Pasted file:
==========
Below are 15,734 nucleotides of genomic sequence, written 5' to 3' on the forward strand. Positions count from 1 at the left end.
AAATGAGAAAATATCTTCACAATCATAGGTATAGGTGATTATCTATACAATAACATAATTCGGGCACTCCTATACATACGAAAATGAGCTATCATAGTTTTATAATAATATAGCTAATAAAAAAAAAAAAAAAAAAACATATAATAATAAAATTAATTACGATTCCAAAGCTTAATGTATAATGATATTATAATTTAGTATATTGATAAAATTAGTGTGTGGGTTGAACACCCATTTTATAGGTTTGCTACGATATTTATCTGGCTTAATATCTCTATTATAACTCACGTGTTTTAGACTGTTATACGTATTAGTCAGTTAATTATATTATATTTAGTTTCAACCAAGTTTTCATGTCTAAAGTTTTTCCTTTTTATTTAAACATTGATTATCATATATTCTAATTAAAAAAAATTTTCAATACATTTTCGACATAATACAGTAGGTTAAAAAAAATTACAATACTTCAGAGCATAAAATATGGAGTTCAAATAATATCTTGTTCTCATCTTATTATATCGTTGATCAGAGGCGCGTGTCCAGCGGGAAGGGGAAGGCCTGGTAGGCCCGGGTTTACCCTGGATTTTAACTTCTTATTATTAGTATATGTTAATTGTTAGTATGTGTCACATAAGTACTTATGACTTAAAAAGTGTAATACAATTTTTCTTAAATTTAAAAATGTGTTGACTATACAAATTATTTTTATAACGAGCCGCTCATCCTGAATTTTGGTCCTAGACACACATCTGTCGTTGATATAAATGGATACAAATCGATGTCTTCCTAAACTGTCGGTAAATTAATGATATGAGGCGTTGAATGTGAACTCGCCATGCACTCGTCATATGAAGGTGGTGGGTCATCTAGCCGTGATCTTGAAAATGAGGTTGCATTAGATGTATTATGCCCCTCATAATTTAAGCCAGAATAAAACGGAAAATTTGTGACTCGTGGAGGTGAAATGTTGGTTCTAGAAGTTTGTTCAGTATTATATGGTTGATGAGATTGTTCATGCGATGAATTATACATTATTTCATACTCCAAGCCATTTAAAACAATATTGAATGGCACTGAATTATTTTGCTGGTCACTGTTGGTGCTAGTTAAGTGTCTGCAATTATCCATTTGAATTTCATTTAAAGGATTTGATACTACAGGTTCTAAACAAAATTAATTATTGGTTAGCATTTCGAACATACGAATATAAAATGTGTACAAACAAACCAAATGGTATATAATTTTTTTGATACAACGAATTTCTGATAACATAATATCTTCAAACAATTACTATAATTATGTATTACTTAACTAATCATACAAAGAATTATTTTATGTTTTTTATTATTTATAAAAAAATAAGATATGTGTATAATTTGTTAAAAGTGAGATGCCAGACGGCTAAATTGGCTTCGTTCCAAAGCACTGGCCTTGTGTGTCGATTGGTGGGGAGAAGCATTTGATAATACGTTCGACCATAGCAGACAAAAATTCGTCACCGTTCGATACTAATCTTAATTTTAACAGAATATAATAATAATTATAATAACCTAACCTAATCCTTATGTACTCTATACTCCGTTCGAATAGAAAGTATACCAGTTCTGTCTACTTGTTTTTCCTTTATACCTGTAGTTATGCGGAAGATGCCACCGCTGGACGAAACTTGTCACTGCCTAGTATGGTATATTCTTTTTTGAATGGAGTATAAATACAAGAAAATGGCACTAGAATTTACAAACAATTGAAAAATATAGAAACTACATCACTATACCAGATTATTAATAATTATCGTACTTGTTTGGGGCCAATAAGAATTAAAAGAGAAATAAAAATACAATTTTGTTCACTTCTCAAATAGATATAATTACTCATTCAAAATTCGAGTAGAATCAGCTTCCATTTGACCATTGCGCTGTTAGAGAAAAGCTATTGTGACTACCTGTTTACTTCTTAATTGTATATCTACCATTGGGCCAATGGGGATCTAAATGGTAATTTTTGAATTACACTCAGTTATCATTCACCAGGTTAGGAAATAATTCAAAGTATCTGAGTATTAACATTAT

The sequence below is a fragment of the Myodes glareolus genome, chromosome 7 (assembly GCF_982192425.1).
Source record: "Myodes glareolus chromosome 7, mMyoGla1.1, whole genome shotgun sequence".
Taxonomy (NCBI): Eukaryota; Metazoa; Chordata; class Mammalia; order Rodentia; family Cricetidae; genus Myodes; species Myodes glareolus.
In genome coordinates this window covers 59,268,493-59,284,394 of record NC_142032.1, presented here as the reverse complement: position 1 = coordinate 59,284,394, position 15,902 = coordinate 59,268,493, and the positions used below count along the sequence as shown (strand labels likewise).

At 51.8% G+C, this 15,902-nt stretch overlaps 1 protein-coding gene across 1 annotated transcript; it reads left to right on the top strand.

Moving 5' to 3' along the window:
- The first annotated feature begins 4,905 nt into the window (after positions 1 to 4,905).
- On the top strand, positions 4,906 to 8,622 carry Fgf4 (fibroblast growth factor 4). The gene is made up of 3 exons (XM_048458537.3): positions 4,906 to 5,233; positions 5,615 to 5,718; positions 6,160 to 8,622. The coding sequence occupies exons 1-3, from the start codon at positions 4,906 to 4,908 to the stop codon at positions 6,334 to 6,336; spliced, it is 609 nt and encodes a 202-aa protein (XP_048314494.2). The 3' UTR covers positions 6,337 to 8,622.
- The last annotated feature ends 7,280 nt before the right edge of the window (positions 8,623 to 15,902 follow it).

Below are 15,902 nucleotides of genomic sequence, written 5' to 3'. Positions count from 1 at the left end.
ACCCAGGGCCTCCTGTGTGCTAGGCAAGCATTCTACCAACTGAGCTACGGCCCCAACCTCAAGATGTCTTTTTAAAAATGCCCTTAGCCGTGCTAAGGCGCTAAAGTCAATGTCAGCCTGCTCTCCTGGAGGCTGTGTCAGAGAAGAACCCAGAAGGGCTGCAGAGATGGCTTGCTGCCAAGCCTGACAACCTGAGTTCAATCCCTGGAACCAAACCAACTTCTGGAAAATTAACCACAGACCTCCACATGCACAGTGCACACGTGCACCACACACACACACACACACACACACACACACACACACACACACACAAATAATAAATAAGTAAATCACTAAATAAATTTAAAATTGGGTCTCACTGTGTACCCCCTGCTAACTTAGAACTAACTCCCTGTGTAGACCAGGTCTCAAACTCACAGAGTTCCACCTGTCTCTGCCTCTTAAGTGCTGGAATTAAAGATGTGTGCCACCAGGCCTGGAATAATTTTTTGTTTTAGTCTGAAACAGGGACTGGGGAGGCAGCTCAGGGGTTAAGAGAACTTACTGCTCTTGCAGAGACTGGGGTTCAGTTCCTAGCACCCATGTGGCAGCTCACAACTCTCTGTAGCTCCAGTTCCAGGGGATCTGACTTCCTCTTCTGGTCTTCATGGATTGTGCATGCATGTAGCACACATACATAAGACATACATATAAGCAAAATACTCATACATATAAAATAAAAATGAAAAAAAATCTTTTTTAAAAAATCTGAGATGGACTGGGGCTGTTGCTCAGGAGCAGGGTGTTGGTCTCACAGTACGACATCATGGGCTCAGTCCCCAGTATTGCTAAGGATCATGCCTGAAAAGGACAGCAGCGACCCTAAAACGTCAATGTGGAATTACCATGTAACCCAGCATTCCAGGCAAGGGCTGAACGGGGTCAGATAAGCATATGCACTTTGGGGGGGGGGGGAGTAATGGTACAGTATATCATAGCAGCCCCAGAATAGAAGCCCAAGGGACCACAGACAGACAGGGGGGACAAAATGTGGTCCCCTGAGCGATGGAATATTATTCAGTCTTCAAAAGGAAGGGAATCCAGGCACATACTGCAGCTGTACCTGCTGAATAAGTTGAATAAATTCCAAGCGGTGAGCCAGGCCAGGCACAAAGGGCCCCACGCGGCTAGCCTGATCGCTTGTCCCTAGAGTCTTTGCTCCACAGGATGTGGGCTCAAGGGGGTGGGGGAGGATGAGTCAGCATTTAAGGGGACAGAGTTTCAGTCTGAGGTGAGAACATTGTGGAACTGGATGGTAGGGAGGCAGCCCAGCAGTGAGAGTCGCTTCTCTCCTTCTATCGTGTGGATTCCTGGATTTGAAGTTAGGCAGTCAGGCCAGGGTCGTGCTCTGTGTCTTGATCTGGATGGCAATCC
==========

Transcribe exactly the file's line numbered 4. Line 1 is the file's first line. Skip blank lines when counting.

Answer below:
Source record: "Myodes glareolus chromosome 7, mMyoGla1.1, whole genome shotgun sequence".